From dreaming of one day driving a truck as she watched them pass through the highway as a little kid, Kathryn Mobbs, 56, has now been named the Queensland Trucking Association’s (QTA) 2022 Professional Driver of the Year – and she’s the first ever female driver to take out the award.
“I grew up on a dairy farm on the Pacific Highway in Moorland, NSW. There were three us girls – myself and two cousins – who would watch the trucks go past. Two of us became truck drivers and one married a truck driver. I always wanted to be in one of those trucks when I grew up,” said Mobbs, who this year celebrates her 25th anniversary of working with Easter Group/DTC.
She credits CEO Ken Easter for being the one to give her a go. “Ken really put his neck on the line by employing me. At the time, employing a female driver in the express game was unheard of and he copped some flak from others because of it. I was their first female driver and I owe all of this to the Easter family and to Ken. If he didn’t give me a start back in 1997, I wouldn’t be here. And if the Easter family hadn’t have looked after me as a second family, I wouldn’t still be here after all these years,” she said.
Easter Group describes Mobbs as the professional driver that every employer wants in their fleet. She is a quiet achiever with an outstanding driving record and is well respected by all.
As an express linehaul driver, Mobbs has performed thousands of runs for the business and has excellent mechanical and technical knowledge. With a professional attitude towards safety, she continues to embrace innovative safety technologies as they’re introduced into the fleet.
Mobbs had her first taste behind the wheel driving an old cattle truck on the family’s dairy farm. Then as soon as she was old enough, she went for her truck licence – and she’s never looked back.
Her first truck driving role was four years spent transporting horses throughout NSW and Queensland. From there, she progressed to tankers at McColl’s Transport for over four years, which was her first real foray into interstate transport, travelling all over NSW, and into Victoria and Queensland.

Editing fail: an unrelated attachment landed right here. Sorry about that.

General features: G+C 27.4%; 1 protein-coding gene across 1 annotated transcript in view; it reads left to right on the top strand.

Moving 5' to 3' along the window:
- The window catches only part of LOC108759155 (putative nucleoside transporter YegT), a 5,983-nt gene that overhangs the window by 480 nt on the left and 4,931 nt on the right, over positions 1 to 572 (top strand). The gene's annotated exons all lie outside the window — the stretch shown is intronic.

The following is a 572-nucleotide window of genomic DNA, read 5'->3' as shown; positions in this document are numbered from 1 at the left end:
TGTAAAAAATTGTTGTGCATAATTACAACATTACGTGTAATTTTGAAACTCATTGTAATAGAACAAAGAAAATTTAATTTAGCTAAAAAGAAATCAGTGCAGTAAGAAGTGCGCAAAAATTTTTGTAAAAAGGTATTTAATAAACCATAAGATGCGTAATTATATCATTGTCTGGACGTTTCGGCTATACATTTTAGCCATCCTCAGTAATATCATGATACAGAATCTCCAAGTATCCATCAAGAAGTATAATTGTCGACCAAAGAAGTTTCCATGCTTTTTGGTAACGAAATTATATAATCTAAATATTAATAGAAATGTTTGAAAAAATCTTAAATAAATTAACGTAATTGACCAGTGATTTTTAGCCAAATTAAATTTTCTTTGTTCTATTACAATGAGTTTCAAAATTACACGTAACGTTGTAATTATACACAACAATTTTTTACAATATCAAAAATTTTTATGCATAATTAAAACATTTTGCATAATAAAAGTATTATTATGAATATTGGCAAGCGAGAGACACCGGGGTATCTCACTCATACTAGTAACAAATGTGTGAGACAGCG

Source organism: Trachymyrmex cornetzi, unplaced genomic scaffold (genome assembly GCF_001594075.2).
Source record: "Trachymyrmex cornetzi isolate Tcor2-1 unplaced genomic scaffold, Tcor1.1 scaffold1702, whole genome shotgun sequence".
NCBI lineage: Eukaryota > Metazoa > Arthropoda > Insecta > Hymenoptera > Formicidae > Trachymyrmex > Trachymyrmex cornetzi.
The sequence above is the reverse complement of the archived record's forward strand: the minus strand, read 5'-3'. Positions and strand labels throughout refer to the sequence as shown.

In 1996, she made the move to Queensland and did local work for about 12 months, before securing a job at Easter Group/DTC the following year. “That’s where I’ve been ever since, it’s the best job I’ve ever had,” said Mobbs.
She drives a four-year-old Western Star, which she’s had since brand new, doing Star Track work from Brisbane and into Newcastle and Wyong.Ken Easter, Kathryn Mobbs and Barbara Easter.
To Mobbs, driving a truck as a female is nothing special, but she admits times were a little different when she was starting out. So, was it hard to get a foot in the door in the beginning? “Oooh yes,” she said. “It was unheard of for a female to be doing that sort of role. A lot of blokes didn’t like it. Head down, bum up and pretend you weren’t there, that’s how you win a lot of them over.
“One thing I’ve always stood by is that I’m a truck driver that happens to be a female and not the other way around. I don’t play the female card at all.
“But people often don’t understand how different it was back then. Female drivers got treated different at truck stops, got treated different everywhere they went. I’d ask for a key to a shower at a truck stop and they’d tell me they were only for truck drivers. But there were also a lot of truck drivers who stood up for me when these things happened.
“It’s so different now and a lot easier for women to get into the job – I wish a lot more girls would get into it. At Easters we have a lot of female drivers now and a lot of two-up teams. Ken doesn’t even bat an eyelid about employing a female driver.”
And that’s not the only thing that’s changed through her decades as a truckie. “Now the roads are better, but the trucks are slower. The fines are bigger too, they just don’t justify the crime – if you don’t spell something right or don’t tick a box, which is ridiculous. Trucking is a lot more policed now,” Mobbs explained.
“When I started you weren’t treated like criminals, whereas now if you get pulled over, you’re treated like a criminal. And that got worse through Covid. When you were crossing borders, even when you knew you had everything right and had been past there that many times, you’d still get a cop saying that’s not good enough, so the stress levels were high.”
But despite the challenges that come with being a truck driver in this day and age, Mobbs says she wouldn’t have it any other way. “Once you get in the truck, you’re your own boss, you’re in your own world – and even after all these years, I still love driving.”
On finding out she had been nominated for the QTA’s Professional Driver of the Year award, Mobbs said, “When our safety manager Nicolle Charlesworth nominated me, I was proud to be nominated but the thought of winning never even entered my mind. It was pretty scary to have to go up on stage because I don’t like big crowds, but Nicolle spoke for me.
“My family is very proud of me and my work – my dad was so proud when he was alive and my mum is extremely proud of me too. She wanted a photo of Ken and I to put on her wall, now she wants the award photo too!”
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